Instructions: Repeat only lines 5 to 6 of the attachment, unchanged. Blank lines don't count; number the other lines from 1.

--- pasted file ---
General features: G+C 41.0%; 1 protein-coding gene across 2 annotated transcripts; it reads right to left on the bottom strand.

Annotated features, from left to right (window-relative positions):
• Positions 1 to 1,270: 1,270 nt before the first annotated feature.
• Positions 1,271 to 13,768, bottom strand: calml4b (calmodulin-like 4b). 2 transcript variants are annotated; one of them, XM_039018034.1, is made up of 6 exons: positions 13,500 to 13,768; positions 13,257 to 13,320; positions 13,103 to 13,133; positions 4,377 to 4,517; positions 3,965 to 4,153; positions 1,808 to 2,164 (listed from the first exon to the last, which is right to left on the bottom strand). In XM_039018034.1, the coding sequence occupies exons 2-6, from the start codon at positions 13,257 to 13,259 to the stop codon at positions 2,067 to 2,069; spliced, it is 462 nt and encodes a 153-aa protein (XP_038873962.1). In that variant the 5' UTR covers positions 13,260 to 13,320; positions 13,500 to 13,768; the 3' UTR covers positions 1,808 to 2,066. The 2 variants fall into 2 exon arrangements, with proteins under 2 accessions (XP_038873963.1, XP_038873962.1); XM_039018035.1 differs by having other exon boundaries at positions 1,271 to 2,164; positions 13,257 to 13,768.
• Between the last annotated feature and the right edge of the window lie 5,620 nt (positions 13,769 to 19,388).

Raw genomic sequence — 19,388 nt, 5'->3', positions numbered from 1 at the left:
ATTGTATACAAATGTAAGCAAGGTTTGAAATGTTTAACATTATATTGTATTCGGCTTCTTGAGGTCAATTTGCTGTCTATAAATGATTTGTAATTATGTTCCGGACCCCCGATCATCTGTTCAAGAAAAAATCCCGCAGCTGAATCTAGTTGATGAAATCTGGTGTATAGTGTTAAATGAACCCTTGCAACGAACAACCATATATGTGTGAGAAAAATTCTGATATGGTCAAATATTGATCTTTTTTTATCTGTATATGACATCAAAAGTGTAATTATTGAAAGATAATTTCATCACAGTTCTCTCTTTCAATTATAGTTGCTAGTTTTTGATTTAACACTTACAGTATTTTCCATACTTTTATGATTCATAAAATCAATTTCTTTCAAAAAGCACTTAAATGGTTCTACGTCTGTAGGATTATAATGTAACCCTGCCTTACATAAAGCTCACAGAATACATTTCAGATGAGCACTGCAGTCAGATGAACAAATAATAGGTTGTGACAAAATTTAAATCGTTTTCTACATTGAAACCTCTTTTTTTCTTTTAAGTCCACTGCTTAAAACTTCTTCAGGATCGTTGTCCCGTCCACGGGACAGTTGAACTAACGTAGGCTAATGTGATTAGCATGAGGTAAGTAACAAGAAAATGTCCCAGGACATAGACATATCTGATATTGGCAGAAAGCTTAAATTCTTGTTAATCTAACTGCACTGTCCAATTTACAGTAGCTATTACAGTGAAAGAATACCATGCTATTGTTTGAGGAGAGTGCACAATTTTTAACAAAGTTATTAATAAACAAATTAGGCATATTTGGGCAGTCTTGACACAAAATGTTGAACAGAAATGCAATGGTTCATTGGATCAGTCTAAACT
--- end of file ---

• Between the last annotated feature and the right edge of the window lie 5,620 nt (positions 13,769 to 19,388).

Raw genomic sequence — 19,388 nt, 5'->3', positions numbered from 1 at the left: